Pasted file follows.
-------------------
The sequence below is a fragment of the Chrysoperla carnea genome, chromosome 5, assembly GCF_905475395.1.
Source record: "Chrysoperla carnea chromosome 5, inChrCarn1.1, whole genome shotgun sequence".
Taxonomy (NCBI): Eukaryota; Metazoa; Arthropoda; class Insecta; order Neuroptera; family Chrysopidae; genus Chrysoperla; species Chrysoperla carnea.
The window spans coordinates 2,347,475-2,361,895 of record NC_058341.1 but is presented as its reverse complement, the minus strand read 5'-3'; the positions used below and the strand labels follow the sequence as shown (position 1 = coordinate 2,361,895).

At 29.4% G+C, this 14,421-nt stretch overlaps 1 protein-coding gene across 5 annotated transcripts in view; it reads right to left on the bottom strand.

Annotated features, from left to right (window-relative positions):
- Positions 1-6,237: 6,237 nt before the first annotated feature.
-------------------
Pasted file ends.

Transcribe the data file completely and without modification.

The sequence below is a fragment of the Chrysoperla carnea genome, chromosome 5, assembly GCF_905475395.1.
Source record: "Chrysoperla carnea chromosome 5, inChrCarn1.1, whole genome shotgun sequence".
Taxonomy (NCBI): Eukaryota; Metazoa; Arthropoda; class Insecta; order Neuroptera; family Chrysopidae; genus Chrysoperla; species Chrysoperla carnea.
The window spans coordinates 2,347,475-2,361,895 of record NC_058341.1 but is presented as its reverse complement, the minus strand read 5'-3'; the positions used below and the strand labels follow the sequence as shown (position 1 = coordinate 2,361,895).

At 29.4% G+C, this 14,421-nt stretch overlaps 1 protein-coding gene across 5 annotated transcripts in view; it reads right to left on the bottom strand.

Annotated features, from left to right (window-relative positions):
- Positions 1-6,237: 6,237 nt before the first annotated feature.